South thwarts even bigger attack

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South thwarts even bigger attack


North Korea had planned to fire more shells than the roughly 170 rounds that fell on Yeonpyeong Island and the waters around it, but a counterattack by South Korea damaged their equipment, South Korean military officials said yesterday.

The South, however, did not describe the extent of the damage, adding to the list of unanswered questions over the first inland skirmish between the two Koreas since the Korean War.

The attack by the North left two marines and two civilians dead.

“After the North Korean military fired roughly 150 rounds in the first 12 minutes of the attack, they prepared for a bigger attack but were unable to do so once our military retaliated with K9 howitzers,” said a South Korean military official. Another 20 rounds were fired after the initial attack.


The K9 is a South Korean self-propelled howitzer developed for the South Korean military by Samsung Techwin. The weapon can fire six 155-millimeter rounds per minute.

“Because the K9 is very accurate, the North Korean military bases were probably reduced to rubble,” said the official.

South Korean Minister of National Defense Kim Tae-young said during a hearing at the National Assembly’s Defense Committee yesterday that images of the North Korean coastline were hard to obtain “because of the clouds in that direction.”

The military could not confirm how much damage had been done by the South’s retaliatory response. The defense minister said military officials were working to determine the extent of the damage.

More questions were lobbed at Kim yesterday, with lawmakers demanding to know why the South Korean military had taken 13 minutes to start firing back after the North initiated firing at 2:34 p.m.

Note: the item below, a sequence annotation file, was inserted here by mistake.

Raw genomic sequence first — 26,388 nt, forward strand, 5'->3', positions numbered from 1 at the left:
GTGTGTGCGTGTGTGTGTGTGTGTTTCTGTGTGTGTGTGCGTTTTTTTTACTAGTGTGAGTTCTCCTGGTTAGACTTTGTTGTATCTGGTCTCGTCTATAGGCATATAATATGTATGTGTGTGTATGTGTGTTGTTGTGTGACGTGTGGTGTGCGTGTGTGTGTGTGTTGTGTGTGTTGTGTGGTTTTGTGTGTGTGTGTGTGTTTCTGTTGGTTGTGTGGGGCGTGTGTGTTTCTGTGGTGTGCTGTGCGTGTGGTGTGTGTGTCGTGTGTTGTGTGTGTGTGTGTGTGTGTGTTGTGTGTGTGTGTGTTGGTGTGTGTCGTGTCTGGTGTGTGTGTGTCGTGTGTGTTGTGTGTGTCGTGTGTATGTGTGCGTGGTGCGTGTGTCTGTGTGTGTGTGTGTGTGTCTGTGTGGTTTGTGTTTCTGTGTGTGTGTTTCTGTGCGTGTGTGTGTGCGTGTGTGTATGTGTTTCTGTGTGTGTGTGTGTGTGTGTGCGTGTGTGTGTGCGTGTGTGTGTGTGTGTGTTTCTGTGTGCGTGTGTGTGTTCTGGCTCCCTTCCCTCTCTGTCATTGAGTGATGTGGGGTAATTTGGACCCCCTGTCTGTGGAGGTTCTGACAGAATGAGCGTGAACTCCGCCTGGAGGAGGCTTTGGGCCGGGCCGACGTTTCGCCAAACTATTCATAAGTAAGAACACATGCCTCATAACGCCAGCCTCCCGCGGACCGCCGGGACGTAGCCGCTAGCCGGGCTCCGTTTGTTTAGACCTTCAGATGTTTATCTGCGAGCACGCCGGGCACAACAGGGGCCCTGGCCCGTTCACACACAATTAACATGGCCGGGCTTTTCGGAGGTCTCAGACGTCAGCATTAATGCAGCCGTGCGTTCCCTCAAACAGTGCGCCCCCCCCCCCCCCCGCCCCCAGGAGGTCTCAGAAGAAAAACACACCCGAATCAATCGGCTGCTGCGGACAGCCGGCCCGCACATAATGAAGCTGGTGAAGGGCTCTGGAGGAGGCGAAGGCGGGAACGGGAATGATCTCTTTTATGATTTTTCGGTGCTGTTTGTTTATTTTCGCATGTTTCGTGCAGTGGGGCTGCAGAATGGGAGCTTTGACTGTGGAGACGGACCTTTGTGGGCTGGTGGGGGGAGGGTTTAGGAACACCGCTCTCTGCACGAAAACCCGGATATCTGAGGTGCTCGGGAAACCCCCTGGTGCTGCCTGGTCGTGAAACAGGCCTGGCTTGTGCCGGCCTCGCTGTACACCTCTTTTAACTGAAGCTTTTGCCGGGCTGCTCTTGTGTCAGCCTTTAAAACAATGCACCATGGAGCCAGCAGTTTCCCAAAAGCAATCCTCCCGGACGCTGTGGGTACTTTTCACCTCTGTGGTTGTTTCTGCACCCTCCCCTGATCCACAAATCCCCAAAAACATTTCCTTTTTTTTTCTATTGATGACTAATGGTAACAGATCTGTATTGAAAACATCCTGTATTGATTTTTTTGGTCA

“According to our military tactics, I believe we did very well if we responded in 13 minutes,” said Kim after lawmakers accused the South Korean military of being slow to respond.

The defense minister said the soldiers had to take shelter during the first attacks and rotating the guns in the direction of the attack took time, said Kim. “To fire while you’re on the receiving end is like committing suicide,” said one South Korean military official.

The minister also explained that the North’s attack was unrelated to the joint Hoguk exercise between South Korea and the U.S. and that North Korea had bombarded the island because of monthly shooting exercises near the disputed maritime border between the two Koreas.

“We are indeed in the middle of Hoguk exercises but the training that took place near Yeonpyeong Island was not part of the Hoguk exercises, but monthly shooting exercises,” said Kim.

When asked if any of the South Korean rounds fired during the exercise had crossed the border accidentally, triggering the attack, Kim said the South Korean military prepares “with caution” and keeps their firing “4 to 5 kilometers [2.5 to 3.1 miles] away from the Northern Limit Line.”

North Korea had sent statements before the attack on Tuesday, warning South Korea to halt the Hoguk exercises. Kim said that North Korea had complained about the routine firing exercises in the past, but it was the first time for them to have acted on it.

In a report turned into the Defense Committee of the National Assembly yesterday, the Defense Ministry confirmed that North Korea had fired roughly 170 rounds toward Yeonpyeong Island.

“Around 80 rounds landed on the island, while about 90 rounds landed in the waters surrounding the island,” the report said. The South Korean military fired 80 rounds from K9 howitzers. The Defense Ministry also said troops have been “status ready” for firing since the attack, with five fighter jets on standby.

By Christine Kim []
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